In this time of global response to the destruction of typhoon Hainan it seems useful to look at overseas charitable aid. The biggest donors in terms of proportion of national income are the countries of north west Europe. The meanest giver is Israel and the country most likely to tie its aid to propaganda for its military and nation is also Israel. The head of Israel’s philanthropy centre suggests this is because Israelis think they should be the beneficiaries of aid – despite their insistence they have a first world prosperous economy.
AIPAC basks in the image of being the most powerful lobby in the USA. It possibly has more Christian members than Jews who are, in the USA, a largely pro-peace body. It is lobbying against any diplomatic rapprochement with Iran. It has come up against the growing view that, in the Middle East, the US must pursue its own interests – which may not coincide with Israel’s (which may not be to bomb Iran). MJ Rosenberg in Tikkun.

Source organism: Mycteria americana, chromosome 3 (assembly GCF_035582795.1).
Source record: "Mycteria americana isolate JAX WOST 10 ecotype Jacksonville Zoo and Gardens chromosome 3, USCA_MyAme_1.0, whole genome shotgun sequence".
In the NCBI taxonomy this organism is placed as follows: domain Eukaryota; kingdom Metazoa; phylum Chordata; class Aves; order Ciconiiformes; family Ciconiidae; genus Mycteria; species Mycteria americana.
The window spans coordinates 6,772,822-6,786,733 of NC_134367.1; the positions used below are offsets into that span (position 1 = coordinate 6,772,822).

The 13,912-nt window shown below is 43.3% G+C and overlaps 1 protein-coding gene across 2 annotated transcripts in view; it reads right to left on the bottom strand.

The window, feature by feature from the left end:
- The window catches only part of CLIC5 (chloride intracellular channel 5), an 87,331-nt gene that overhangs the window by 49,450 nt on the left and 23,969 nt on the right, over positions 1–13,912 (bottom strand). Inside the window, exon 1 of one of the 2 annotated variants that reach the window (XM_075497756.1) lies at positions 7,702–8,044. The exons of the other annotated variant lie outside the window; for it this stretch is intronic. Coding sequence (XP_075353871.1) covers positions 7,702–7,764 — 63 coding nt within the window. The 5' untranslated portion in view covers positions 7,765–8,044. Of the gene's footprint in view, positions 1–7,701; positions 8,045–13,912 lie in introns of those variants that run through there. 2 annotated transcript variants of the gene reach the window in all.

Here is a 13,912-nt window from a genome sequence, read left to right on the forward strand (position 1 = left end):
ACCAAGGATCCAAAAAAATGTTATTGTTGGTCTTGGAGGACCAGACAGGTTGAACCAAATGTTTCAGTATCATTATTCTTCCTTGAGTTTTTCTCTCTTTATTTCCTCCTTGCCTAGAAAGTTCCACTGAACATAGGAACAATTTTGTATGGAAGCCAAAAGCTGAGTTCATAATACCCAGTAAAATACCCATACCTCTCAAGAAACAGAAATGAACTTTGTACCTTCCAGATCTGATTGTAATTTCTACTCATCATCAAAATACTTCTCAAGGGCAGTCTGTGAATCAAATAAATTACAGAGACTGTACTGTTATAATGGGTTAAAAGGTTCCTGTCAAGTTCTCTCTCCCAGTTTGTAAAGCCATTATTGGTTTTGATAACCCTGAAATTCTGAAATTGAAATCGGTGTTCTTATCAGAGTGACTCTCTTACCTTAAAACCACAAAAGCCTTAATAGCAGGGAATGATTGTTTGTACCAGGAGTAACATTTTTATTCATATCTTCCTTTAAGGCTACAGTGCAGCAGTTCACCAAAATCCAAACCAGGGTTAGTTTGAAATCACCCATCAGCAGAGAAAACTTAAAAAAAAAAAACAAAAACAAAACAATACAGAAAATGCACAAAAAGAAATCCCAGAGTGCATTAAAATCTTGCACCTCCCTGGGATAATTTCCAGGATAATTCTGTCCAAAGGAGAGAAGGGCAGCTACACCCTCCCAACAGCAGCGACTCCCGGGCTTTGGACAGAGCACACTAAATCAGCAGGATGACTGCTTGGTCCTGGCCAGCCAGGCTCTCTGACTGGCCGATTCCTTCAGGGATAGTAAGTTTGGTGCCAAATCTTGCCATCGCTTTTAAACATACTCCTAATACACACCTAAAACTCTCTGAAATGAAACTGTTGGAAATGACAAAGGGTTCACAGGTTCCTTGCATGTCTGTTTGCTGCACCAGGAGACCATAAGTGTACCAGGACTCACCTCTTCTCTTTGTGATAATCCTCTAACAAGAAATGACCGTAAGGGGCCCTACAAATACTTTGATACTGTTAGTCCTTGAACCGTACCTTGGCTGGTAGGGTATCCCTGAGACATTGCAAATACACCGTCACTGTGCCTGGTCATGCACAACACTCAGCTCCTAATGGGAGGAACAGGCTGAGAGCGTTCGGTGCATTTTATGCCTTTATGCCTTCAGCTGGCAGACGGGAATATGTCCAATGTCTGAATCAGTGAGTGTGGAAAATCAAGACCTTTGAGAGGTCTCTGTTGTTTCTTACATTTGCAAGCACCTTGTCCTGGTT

The issuing of the EC guidelines on funding for Israeli entities seemed to herald a new approach – at last the EC, and other EU bodies, might be turning their millions of words against settlements, for a two-state solution, into a few definite actions. But it hasn’t followed that up with any restrictions or sanctions on Israel for its continued flouting of international law or EU resolutions or even IDF destruction of EU-funded projects.
In this view from Alon Ben-Meir, the settlements on Palestinian land are an ‘albatross’ round Netanyahu’s neck as he seeks to engage in direct negotiations with Palestinians. This is an odd interpretation (by HuffPost) given Bibi’s enthusiasm for colonising the West Bank – in the name of ‘security’ (King Abdullah ll is about to launch an assault on Israel?). It is true that every new house on Palestinian land is an assault on ‘peace hopes’ – but this would not be a curse if Netanyahu actually wanted to arrive at a just arrangement.